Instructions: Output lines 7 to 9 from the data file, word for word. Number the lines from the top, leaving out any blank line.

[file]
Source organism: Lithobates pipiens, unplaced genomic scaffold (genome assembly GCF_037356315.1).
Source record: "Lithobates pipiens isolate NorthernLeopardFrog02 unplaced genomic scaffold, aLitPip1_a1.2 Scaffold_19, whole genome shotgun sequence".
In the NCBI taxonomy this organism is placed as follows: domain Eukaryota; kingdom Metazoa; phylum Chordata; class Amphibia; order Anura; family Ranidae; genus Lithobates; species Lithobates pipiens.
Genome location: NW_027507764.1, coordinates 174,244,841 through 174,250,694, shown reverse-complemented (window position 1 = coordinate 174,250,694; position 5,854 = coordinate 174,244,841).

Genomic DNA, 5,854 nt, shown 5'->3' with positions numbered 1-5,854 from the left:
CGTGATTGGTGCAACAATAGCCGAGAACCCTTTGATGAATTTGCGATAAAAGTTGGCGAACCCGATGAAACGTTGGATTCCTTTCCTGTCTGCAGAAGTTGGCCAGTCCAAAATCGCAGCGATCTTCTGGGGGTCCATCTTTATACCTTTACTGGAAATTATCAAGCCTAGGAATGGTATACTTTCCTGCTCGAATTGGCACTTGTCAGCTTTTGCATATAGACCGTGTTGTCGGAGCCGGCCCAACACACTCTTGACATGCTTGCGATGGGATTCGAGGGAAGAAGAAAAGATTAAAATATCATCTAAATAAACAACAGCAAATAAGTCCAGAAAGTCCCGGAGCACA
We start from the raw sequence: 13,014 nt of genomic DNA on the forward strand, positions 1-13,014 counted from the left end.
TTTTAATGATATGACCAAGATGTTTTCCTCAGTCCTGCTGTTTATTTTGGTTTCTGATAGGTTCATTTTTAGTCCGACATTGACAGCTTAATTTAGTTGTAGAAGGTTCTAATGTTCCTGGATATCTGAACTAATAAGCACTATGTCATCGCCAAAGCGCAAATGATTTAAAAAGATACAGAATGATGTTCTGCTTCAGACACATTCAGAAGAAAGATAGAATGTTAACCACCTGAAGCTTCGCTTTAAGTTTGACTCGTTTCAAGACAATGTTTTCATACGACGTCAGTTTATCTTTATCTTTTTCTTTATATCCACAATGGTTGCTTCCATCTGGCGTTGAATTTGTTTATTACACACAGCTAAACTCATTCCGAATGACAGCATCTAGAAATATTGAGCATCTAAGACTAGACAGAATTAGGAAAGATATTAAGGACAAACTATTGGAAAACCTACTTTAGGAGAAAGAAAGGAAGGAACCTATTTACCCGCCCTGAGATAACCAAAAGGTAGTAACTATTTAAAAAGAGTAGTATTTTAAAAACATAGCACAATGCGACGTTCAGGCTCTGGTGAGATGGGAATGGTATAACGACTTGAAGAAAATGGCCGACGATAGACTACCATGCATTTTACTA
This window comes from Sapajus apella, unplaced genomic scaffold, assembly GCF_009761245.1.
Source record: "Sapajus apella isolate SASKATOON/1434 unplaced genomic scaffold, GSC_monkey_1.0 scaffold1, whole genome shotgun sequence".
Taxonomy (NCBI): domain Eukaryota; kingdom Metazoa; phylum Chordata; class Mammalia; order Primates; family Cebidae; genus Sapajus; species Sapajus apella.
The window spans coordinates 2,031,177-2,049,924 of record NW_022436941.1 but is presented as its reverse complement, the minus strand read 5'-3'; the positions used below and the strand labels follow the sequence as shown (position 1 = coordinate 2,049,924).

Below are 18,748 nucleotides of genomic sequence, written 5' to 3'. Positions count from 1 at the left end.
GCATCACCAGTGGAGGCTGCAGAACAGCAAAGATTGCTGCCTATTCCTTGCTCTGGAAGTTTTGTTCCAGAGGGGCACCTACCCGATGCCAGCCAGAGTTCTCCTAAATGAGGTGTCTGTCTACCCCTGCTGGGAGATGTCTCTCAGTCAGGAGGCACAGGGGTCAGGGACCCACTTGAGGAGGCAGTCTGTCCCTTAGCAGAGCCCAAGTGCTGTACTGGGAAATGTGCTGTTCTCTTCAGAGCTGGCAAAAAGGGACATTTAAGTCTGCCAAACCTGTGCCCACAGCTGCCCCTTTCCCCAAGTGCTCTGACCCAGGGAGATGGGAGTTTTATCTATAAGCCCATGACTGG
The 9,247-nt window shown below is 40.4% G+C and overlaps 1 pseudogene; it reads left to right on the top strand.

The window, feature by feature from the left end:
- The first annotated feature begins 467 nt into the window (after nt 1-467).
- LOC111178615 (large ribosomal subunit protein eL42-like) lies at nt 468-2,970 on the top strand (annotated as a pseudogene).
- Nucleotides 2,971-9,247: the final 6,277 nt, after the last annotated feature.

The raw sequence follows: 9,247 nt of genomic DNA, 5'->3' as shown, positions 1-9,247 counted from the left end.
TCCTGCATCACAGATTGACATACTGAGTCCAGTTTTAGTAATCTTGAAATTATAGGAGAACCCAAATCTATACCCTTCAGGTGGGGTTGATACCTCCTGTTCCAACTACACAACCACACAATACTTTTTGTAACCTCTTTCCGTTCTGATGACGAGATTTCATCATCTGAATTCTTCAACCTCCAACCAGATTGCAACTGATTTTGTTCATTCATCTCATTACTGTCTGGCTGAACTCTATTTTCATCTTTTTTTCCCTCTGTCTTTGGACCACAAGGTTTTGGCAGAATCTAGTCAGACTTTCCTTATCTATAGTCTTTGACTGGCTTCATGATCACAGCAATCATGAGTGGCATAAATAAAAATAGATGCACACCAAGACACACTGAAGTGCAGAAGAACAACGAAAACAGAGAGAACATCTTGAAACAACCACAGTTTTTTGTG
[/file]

We start from the raw sequence: 13,014 nt of genomic DNA on the forward strand, positions 1-13,014 counted from the left end.
TTTTAATGATATGACCAAGATGTTTTCCTCAGTCCTGCTGTTTATTTTGGTTTCTGATAGGTTCATTTTTAGTCCGACATTGACAGCTTAATTTAGTTGTAGAAGGTTCTAATGTTCCTGGATATCTGAACTAATAAGCACTATGTCATCGCCAAAGCGCAAATGATTTAAAAAGATACAGAATGATGTTCTGCTTCAGACACATTCAGAAGAAAGATAGAATGTTAACCACCTGAAGCTTCGCTTTAAGTTTGACTCGTTTCAAGACAATGTTTTCATACGACGTCAGTTTATCTTTATCTTTTTCTTTATATCCACAATGGTTGCTTCCATCTGGCGTTGAATTTGTTTATTACACACAGCTAAACTCATTCCGAATGACAGCATCTAGAAATATTGAGCATCTAAGACTAGACAGAATTAGGAAAGATATTAAGGACAAACTATTGGAAAACCTACTTTAGGAGAAAGAAAGGAAGGAACCTATTTACCCGCCCTGAGATAACCAAAAGGTAGTAACTATTTAAAAAGAGTAGTATTTTAAAAACATAGCACAATGCGACGTTCAGGCTCTGGTGAGATGGGAATGGTATAACGACTTGAAGAAAATGGCCGACGATAGACTACCATGCATTTTACTA
This window comes from Sapajus apella, unplaced genomic scaffold, assembly GCF_009761245.1.